Study Finds Screen Time Delays Development In Young Children
Handing children a phone or iPad to play with may seem an easy solution when parents are busy, but a new study finds it could affect their development.
Based on data from 7,097 children published on Monday in the journal JAMA Pediatrics, the study highlights the link between increased screen time at age one and subsequent developmental delays in communication and problem-solving.
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In Australia, most children spend more than the recommended two-hour daily limit for screen time, including watching television, on computers and playing electronic games.
The research has revealed that children with more than four hours of screen time per day experienced developmental delays in communication and problem-solving domains across the ages of two and four.
The study finds that children who had spent four or more hours with screens were 4.78 times more likely to have underdeveloped communication skills, 1.74 times more likely to have subpar fine motor skills, and two times more likely to have underdeveloped personal and social skills by age two.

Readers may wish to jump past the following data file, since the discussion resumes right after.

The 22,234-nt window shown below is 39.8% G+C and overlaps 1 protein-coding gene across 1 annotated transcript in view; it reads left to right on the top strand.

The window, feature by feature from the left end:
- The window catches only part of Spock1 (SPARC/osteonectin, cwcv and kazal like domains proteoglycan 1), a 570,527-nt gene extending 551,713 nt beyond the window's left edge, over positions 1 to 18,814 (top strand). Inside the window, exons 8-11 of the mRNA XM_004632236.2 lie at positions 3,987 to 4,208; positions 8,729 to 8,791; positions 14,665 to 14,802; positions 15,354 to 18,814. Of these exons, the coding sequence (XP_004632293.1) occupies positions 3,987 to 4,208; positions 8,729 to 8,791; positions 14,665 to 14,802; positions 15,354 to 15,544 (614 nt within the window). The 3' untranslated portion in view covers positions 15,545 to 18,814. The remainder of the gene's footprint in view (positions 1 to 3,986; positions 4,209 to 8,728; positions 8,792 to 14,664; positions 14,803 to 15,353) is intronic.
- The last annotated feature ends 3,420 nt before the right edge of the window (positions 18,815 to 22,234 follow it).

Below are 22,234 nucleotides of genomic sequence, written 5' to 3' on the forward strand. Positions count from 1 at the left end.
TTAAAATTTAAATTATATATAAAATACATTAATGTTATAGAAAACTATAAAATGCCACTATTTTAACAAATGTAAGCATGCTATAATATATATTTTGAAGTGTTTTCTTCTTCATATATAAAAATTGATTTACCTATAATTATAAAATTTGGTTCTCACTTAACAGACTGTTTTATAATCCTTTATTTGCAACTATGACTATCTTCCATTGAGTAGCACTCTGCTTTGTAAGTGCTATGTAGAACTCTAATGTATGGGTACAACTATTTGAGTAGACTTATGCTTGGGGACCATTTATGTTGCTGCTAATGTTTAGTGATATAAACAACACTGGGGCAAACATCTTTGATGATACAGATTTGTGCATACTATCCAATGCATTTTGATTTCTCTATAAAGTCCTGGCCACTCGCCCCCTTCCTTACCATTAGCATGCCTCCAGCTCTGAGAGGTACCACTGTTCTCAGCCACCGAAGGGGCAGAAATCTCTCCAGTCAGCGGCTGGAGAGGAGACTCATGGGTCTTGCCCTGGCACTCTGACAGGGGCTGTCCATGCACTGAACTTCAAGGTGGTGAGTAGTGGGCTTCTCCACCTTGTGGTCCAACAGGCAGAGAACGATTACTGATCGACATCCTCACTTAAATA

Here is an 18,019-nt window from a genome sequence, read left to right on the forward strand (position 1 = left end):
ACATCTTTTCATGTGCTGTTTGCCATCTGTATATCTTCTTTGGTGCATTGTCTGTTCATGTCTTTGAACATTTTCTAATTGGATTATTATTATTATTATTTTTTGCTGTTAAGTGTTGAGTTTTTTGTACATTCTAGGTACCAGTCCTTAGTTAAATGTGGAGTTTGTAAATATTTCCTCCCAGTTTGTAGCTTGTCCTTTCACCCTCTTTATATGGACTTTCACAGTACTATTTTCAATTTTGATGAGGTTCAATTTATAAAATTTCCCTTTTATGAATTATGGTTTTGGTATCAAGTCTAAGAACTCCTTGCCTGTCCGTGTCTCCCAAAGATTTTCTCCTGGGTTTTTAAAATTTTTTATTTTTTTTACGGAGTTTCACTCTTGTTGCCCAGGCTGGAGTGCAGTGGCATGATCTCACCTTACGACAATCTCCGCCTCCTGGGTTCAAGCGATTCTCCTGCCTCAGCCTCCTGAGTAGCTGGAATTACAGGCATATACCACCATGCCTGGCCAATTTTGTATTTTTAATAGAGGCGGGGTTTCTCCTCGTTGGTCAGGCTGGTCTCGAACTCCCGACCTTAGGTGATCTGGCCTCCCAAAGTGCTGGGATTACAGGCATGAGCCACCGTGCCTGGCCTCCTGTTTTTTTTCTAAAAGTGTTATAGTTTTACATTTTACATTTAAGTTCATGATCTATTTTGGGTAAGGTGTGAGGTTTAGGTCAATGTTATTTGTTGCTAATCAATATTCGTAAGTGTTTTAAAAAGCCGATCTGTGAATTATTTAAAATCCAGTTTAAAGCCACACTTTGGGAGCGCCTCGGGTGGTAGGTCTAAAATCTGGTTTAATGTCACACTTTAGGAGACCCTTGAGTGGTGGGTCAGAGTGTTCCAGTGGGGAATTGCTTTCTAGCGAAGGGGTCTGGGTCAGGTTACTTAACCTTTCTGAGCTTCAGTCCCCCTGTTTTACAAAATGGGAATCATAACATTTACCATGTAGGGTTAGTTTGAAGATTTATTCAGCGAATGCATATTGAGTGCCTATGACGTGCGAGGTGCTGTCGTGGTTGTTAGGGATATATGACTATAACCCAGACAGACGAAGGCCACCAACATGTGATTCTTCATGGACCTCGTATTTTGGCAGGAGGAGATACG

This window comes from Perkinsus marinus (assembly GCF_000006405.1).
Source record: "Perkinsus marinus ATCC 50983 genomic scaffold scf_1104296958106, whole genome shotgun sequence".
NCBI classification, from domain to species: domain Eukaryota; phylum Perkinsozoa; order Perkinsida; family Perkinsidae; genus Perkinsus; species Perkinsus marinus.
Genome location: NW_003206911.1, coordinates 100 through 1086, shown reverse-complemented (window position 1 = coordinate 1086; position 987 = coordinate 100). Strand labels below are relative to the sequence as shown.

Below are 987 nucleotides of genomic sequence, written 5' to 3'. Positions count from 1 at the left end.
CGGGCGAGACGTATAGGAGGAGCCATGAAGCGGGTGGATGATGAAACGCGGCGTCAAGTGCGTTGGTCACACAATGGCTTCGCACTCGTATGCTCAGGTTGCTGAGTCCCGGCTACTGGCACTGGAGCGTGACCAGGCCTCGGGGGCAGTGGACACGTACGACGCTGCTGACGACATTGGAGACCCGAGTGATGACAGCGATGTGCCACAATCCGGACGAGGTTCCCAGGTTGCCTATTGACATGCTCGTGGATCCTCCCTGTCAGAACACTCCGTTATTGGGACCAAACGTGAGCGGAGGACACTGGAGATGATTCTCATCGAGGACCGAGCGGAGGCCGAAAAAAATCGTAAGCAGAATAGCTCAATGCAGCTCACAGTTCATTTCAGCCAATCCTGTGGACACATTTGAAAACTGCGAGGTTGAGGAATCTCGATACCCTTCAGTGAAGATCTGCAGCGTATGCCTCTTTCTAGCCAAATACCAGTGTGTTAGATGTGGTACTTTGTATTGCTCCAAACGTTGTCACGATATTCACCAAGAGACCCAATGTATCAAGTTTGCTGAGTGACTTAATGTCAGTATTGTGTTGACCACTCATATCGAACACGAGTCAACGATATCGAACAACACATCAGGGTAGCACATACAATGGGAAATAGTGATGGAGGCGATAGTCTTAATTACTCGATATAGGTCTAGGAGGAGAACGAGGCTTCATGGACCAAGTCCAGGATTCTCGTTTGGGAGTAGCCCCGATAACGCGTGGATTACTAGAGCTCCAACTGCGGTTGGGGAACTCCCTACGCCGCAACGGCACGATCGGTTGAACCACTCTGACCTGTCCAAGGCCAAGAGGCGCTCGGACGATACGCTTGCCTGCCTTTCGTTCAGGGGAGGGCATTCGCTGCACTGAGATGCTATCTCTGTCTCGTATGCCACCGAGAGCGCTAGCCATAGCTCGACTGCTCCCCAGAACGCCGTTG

Dr Jason Nagata, associate professor of pediatrics at the University of California, told CNN News that the study was critical as it had a large sample size of children “who’ve been followed for several years”.
“The study fills an important gap because it identifies specific developmental delays (in skills) such as communication and problem-solving associated with screen time,” Dr Nagata said.
The study has also raised hypotheses about the observed associations. One theory suggests that developmental delays in certain domains at age two might catch up by age four.
“Passive screen viewing that doesn’t have an interactive or physical component, children are more likely to be sedentary and then aren’t able to practice motor skills.”
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